Due to the legal and social oppression of the nobility Cossacks repeatedly revolted. The largest rebellions were raised under the guidance of Kosynskiy (1591-1593), Nalyvaiko (1594-1596), Zhmaylo (1625), Fedorovych (1630), Sulima (1635), Pavlyuk (1637), and Ostryanin (1638). Cossacks, again and again, defended the rights of the Ukrainian population in the Commonwealth who experienced religious and national oppression regularly.
For the conflict in the 1850s see Crimean War.
20th century Edit
Soviet Russia in the 1920s encouraged the Ukrainian language and Ukrainian culture. In the 1930s this policy changed to making the Ukrainians into Russians. There were mass repressions of Ukrainian poets, historians, and linguists. As in other parts of the Soviet Union millions of people starved to death in 1932 and 1933.
During the first years of World War II, Ukrainian nationalists collaborated with Nazis against Soviet Union hoping to reestablish Ukrainian independence or to get autonomy under the authority of Germany. Nationalists took part in mass murders of Jews, Roma people, and other victims of the Nazi regime. However, hopes of independence were ruined and Ukrainian nationalists created Ukrainian Insurgent Army which fought against Nazi Germany but against the Soviet Union (mainly Soviet partisans) for the most part. They failed to get independence. Most Ukrainians fought on the side of the Soviet Union and participated in the liberation of Ukraine from Nazi Germany.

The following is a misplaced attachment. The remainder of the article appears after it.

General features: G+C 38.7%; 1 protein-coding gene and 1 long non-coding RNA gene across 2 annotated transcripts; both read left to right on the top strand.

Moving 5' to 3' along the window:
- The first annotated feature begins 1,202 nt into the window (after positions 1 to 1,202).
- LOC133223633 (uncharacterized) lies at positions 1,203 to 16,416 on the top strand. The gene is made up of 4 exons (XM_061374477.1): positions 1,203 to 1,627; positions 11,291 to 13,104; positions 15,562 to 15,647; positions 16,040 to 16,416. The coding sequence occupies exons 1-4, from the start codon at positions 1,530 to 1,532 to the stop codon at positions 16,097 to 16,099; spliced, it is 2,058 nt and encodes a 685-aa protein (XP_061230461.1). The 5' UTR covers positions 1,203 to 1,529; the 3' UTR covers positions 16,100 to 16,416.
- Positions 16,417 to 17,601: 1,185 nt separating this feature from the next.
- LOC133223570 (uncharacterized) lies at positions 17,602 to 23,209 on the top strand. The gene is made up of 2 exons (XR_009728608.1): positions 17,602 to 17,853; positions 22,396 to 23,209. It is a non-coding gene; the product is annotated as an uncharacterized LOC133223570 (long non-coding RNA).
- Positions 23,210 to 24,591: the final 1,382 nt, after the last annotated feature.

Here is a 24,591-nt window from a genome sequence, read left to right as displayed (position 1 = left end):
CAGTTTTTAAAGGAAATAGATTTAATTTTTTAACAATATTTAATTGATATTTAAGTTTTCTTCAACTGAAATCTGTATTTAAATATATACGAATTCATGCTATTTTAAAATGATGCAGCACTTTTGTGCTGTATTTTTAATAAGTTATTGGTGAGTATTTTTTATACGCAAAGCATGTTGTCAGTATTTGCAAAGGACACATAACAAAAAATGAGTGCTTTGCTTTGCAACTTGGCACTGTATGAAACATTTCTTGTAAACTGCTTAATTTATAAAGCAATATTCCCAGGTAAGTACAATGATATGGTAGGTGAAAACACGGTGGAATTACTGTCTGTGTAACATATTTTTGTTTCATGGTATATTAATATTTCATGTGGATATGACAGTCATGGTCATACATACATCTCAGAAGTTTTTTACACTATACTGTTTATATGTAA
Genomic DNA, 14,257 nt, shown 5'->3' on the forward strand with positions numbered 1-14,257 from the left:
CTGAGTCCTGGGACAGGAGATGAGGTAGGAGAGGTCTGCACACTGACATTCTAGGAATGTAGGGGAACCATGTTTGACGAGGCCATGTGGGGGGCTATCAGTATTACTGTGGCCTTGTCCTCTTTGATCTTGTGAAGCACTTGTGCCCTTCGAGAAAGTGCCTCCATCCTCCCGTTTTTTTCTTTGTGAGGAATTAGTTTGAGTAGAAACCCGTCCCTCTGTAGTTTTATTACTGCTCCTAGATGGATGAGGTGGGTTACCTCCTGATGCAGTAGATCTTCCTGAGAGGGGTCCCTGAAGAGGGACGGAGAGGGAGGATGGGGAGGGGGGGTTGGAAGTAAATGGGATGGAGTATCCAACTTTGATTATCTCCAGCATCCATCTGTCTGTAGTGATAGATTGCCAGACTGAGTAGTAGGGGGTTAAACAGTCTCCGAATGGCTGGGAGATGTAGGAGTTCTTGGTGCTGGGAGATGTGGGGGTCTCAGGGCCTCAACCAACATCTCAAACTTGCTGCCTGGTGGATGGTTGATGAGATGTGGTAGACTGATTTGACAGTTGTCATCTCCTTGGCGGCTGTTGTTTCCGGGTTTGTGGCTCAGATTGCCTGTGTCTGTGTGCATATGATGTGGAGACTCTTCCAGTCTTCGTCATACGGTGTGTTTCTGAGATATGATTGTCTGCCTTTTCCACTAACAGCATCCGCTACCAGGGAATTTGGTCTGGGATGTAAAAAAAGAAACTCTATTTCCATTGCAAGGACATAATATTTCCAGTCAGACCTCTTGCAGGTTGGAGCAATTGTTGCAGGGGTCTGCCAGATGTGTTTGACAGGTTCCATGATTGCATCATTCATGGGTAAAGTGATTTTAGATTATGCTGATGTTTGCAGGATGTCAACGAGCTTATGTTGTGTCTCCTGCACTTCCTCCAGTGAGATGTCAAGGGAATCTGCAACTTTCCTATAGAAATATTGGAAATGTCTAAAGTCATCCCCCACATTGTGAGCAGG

In 1986, the fourth reactor at the Chernobyl Nuclear Power Plant exploded as a result of an improper test. The accident contaminated large portions of northern Ukraine and southern Belarus with uranium, plutonium, and radioactive isotopes. It was one of only two INES level 7 accidents (the worst level) in the history of nuclear power, the other being the Fukushima nuclear disaster in Japan.
Under the second Soviet occupation repressions against Ukrainian nationalists continued and lasted till the dissolution of the Soviet Union in 1991.
Modern independence Edit
President elections: 1 December 1991, July 1994, October-November 1999, October-December 2004, January 2010
Parliament elections: March 1994, March 1998, March 2002, March 2006, September 2007 (prematurely), October 2012
Constitution of Ukraine was adopted by Parliament (Verkhovna Rada) 28 July 1996 with changes 8 December 2004.
The political demonstrations in autumn-winter 2004 after the Presidential elections gathered millions of people all over the country. On November 26, 2004, Victor Yuschenko lost the Ukrainian presidential election (Viktor Yanukovych was declared the winner). However, Yuschenko and his followers argued that the election had been corrupted. They argued that the election results had been falsified by the Ukrainian government, in support of the opposing candidate Victor Yanukovych. They organized political demonstrations in autumn-winter 2004 that gathered millions of people all over the country. They called the demonstrations The Orange Revolution (Ukrainian: Помаранчева революція). Former Prime Minister Yulia Tymoshenko was an important ally of Victor Yuschenko during the demonstrations. The Constitutional Court of Ukraine ordered the second round of elections, which Yuschenko won.